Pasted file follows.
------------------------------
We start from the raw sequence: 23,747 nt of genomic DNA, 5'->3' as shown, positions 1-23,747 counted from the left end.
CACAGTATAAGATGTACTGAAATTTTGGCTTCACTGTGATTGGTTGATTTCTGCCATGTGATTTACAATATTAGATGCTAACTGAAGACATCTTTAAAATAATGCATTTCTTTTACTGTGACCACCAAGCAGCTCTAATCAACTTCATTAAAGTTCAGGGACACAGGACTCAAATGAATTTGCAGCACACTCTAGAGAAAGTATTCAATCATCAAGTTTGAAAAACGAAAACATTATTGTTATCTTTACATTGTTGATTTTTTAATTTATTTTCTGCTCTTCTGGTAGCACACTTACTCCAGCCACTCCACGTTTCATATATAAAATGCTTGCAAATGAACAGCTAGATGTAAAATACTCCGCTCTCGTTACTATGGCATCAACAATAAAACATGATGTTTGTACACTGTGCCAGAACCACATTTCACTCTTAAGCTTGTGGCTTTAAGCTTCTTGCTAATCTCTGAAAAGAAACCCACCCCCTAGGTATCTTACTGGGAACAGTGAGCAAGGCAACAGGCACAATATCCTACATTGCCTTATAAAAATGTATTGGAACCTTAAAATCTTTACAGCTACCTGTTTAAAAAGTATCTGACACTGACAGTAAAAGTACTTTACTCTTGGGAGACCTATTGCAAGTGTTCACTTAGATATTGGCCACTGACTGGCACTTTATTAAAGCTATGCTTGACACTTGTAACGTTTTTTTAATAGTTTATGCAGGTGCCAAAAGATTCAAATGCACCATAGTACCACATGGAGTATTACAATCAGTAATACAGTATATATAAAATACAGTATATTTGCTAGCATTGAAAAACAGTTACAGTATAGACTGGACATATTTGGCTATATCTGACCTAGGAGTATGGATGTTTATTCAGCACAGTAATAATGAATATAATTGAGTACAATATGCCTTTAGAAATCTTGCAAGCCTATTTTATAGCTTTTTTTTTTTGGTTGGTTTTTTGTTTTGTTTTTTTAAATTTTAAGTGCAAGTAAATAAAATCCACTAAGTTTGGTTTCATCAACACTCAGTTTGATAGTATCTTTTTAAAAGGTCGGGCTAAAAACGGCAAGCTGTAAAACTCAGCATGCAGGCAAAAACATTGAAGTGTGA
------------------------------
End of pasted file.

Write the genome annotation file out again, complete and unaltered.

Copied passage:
We start from the raw sequence: 23,747 nt of genomic DNA, 5'->3' as shown, positions 1-23,747 counted from the left end.
CACAGTATAAGATGTACTGAAATTTTGGCTTCACTGTGATTGGTTGATTTCTGCCATGTGATTTACAATATTAGATGCTAACTGAAGACATCTTTAAAATAATGCATTTCTTTTACTGTGACCACCAAGCAGCTCTAATCAACTTCATTAAAGTTCAGGGACACAGGACTCAAATGAATTTGCAGCACACTCTAGAGAAAGTATTCAATCATCAAGTTTGAAAAACGAAAACATTATTGTTATCTTTACATTGTTGATTTTTTAATTTATTTTCTGCTCTTCTGGTAGCACACTTACTCCAGCCACTCCACGTTTCATATATAAAATGCTTGCAAATGAACAGCTAGATGTAAAATACTCCGCTCTCGTTACTATGGCATCAACAATAAAACATGATGTTTGTACACTGTGCCAGAACCACATTTCACTCTTAAGCTTGTGGCTTTAAGCTTCTTGCTAATCTCTGAAAAGAAACCCACCCCCTAGGTATCTTACTGGGAACAGTGAGCAAGGCAACAGGCACAATATCCTACATTGCCTTATAAAAATGTATTGGAACCTTAAAATCTTTACAGCTACCTGTTTAAAAAGTATCTGACACTGACAGTAAAAGTACTTTACTCTTGGGAGACCTATTGCAAGTGTTCACTTAGATATTGGCCACTGACTGGCACTTTATTAAAGCTATGCTTGACACTTGTAACGTTTTTTTAATAGTTTATGCAGGTGCCAAAAGATTCAAATGCACCATAGTACCACATGGAGTATTACAATCAGTAATACAGTATATATAAAATACAGTATATTTGCTAGCATTGAAAAACAGTTACAGTATAGACTGGACATATTTGGCTATATCTGACCTAGGAGTATGGATGTTTATTCAGCACAGTAATAATGAATATAATTGAGTACAATATGCCTTTAGAAATCTTGCAAGCCTATTTTATAGCTTTTTTTTTTTGGTTGGTTTTTTGTTTTGTTTTTTTAAATTTTAAGTGCAAGTAAATAAAATCCACTAAGTTTGGTTTCATCAACACTCAGTTTGATAGTATCTTTTTAAAAGGTCGGGCTAAAAACGGCAAGCTGTAAAACTCAGCATGCAGGCAAAAACATTGAAGTGTGA